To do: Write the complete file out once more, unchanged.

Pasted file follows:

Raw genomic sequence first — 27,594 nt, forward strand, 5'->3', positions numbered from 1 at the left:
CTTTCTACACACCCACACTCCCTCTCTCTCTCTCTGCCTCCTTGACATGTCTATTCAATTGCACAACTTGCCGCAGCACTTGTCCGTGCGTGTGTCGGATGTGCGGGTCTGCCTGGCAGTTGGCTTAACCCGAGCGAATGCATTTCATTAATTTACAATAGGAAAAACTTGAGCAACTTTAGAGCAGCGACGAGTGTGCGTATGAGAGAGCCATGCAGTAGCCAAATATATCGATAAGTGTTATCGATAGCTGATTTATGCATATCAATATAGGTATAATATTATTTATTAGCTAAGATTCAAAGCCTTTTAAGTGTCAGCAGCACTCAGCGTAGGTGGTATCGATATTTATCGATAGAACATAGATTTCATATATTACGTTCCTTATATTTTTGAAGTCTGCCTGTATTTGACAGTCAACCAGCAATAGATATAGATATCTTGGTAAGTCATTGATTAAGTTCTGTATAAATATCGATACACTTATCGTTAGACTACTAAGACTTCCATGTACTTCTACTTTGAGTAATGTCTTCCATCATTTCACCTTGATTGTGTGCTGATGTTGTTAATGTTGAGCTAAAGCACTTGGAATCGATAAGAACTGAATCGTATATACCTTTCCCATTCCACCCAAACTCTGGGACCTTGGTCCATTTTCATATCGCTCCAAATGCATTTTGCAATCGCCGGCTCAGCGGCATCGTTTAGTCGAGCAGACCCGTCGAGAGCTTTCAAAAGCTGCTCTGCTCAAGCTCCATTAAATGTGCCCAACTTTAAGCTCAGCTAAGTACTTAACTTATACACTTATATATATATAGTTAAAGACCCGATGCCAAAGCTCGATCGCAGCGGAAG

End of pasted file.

Raw genomic sequence first — 27,594 nt, forward strand, 5'->3', positions numbered from 1 at the left:
CTTTCTACACACCCACACTCCCTCTCTCTCTCTCTGCCTCCTTGACATGTCTATTCAATTGCACAACTTGCCGCAGCACTTGTCCGTGCGTGTGTCGGATGTGCGGGTCTGCCTGGCAGTTGGCTTAACCCGAGCGAATGCATTTCATTAATTTACAATAGGAAAAACTTGAGCAACTTTAGAGCAGCGACGAGTGTGCGTATGAGAGAGCCATGCAGTAGCCAAATATATCGATAAGTGTTATCGATAGCTGATTTATGCATATCAATATAGGTATAATATTATTTATTAGCTAAGATTCAAAGCCTTTTAAGTGTCAGCAGCACTCAGCGTAGGTGGTATCGATATTTATCGATAGAACATAGATTTCATATATTACGTTCCTTATATTTTTGAAGTCTGCCTGTATTTGACAGTCAACCAGCAATAGATATAGATATCTTGGTAAGTCATTGATTAAGTTCTGTATAAATATCGATACACTTATCGTTAGACTACTAAGACTTCCATGTACTTCTACTTTGAGTAATGTCTTCCATCATTTCACCTTGATTGTGTGCTGATGTTGTTAATGTTGAGCTAAAGCACTTGGAATCGATAAGAACTGAATCGTATATACCTTTCCCATTCCACCCAAACTCTGGGACCTTGGTCCATTTTCATATCGCTCCAAATGCATTTTGCAATCGCCGGCTCAGCGGCATCGTTTAGTCGAGCAGACCCGTCGAGAGCTTTCAAAAGCTGCTCTGCTCAAGCTCCATTAAATGTGCCCAACTTTAAGCTCAGCTAAGTACTTAACTTATACACTTATATATATATAGTTAAAGACCCGATGCCAAAGCTCGATCGCAGCGGAAG